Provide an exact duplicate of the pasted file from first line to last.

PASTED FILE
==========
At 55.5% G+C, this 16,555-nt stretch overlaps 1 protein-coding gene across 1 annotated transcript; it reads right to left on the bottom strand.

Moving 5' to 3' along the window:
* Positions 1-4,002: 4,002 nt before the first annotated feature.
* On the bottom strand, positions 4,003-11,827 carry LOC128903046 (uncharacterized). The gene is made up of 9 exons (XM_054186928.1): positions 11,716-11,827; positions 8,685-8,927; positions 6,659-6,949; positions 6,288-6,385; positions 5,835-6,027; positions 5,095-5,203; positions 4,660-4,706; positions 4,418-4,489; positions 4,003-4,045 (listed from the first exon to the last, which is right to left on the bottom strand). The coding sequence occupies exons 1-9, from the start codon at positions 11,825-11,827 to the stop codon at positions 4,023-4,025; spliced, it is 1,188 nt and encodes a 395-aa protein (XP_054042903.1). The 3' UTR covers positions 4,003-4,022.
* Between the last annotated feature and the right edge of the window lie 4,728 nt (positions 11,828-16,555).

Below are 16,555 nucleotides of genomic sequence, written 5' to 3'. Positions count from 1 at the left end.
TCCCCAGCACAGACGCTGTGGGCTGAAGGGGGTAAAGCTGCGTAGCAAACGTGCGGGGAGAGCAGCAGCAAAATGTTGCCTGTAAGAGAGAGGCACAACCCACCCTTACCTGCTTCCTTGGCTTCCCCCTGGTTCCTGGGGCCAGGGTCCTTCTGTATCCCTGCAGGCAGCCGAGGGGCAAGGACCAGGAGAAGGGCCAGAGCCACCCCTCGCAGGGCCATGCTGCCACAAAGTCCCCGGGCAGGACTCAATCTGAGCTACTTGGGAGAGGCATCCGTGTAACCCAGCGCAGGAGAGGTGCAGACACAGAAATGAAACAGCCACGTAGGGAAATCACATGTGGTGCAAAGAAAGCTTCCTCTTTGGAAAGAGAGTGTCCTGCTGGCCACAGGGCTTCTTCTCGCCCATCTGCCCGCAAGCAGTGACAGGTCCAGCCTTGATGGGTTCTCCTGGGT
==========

At 55.5% G+C, this 16,555-nt stretch overlaps 1 protein-coding gene across 1 annotated transcript; it reads right to left on the bottom strand.

Moving 5' to 3' along the window:
* Positions 1-4,002: 4,002 nt before the first annotated feature.
* On the bottom strand, positions 4,003-11,827 carry LOC128903046 (uncharacterized). The gene is made up of 9 exons (XM_054186928.1): positions 11,716-11,827; positions 8,685-8,927; positions 6,659-6,949; positions 6,288-6,385; positions 5,835-6,027; positions 5,095-5,203; positions 4,660-4,706; positions 4,418-4,489; positions 4,003-4,045 (listed from the first exon to the last, which is right to left on the bottom strand). The coding sequence occupies exons 1-9, from the start codon at positions 11,825-11,827 to the stop codon at positions 4,023-4,025; spliced, it is 1,188 nt and encodes a 395-aa protein (XP_054042903.1). The 3' UTR covers positions 4,003-4,022.
* Between the last annotated feature and the right edge of the window lie 4,728 nt (positions 11,828-16,555).

Below are 16,555 nucleotides of genomic sequence, written 5' to 3'. Positions count from 1 at the left end.
TCCCCAGCACAGACGCTGTGGGCTGAAGGGGGTAAAGCTGCGTAGCAAACGTGCGGGGAGAGCAGCAGCAAAATGTTGCCTGTAAGAGAGAGGCACAACCCACCCTTACCTGCTTCCTTGGCTTCCCCCTGGTTCCTGGGGCCAGGGTCCTTCTGTATCCCTGCAGGCAGCCGAGGGGCAAGGACCAGGAGAAGGGCCAGAGCCACCCCTCGCAGGGCCATGCTGCCACAAAGTCCCCGGGCAGGACTCAATCTGAGCTACTTGGGAGAGGCATCCGTGTAACCCAGCGCAGGAGAGGTGCAGACACAGAAATGAAACAGCCACGTAGGGAAATCACATGTGGTGCAAAGAAAGCTTCCTCTTTGGAAAGAGAGTGTCCTGCTGGCCACAGGGCTTCTTCTCGCCCATCTGCCCGCAAGCAGTGACAGGTCCAGCCTTGATGGGTTCTCCTGGGT